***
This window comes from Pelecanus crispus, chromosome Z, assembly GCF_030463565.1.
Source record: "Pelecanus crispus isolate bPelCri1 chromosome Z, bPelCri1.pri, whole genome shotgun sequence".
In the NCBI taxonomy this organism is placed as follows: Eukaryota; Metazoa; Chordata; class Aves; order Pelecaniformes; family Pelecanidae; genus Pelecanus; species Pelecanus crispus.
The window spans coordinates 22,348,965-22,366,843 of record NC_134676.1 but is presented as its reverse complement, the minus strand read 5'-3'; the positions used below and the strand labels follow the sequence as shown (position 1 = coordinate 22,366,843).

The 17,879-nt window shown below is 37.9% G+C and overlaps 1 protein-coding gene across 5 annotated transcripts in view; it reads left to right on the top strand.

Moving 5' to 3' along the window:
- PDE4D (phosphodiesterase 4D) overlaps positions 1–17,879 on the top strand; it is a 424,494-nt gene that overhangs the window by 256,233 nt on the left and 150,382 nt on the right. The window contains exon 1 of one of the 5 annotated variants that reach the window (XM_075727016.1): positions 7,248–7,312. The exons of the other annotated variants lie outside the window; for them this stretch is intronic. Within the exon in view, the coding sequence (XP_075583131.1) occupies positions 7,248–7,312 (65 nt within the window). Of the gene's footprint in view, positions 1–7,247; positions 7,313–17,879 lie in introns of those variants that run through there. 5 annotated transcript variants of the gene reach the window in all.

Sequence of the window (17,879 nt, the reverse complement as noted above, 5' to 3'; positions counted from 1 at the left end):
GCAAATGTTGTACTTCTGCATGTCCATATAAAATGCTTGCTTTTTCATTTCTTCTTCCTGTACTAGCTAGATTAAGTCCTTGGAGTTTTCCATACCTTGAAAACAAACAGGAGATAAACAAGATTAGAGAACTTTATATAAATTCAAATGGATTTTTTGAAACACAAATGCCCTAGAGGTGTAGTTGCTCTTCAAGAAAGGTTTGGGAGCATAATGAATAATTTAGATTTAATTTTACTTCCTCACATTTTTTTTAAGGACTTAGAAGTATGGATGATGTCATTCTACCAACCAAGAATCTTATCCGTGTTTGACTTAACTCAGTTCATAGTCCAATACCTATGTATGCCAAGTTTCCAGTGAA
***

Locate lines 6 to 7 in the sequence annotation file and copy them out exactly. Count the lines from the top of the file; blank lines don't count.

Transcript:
Moving 5' to 3' along the window:
- PDE4D (phosphodiesterase 4D) overlaps positions 1–17,879 on the top strand; it is a 424,494-nt gene that overhangs the window by 256,233 nt on the left and 150,382 nt on the right. The window contains exon 1 of one of the 5 annotated variants that reach the window (XM_075727016.1): positions 7,248–7,312. The exons of the other annotated variants lie outside the window; for them this stretch is intronic. Within the exon in view, the coding sequence (XP_075583131.1) occupies positions 7,248–7,312 (65 nt within the window). Of the gene's footprint in view, positions 1–7,247; positions 7,313–17,879 lie in introns of those variants that run through there. 5 annotated transcript variants of the gene reach the window in all.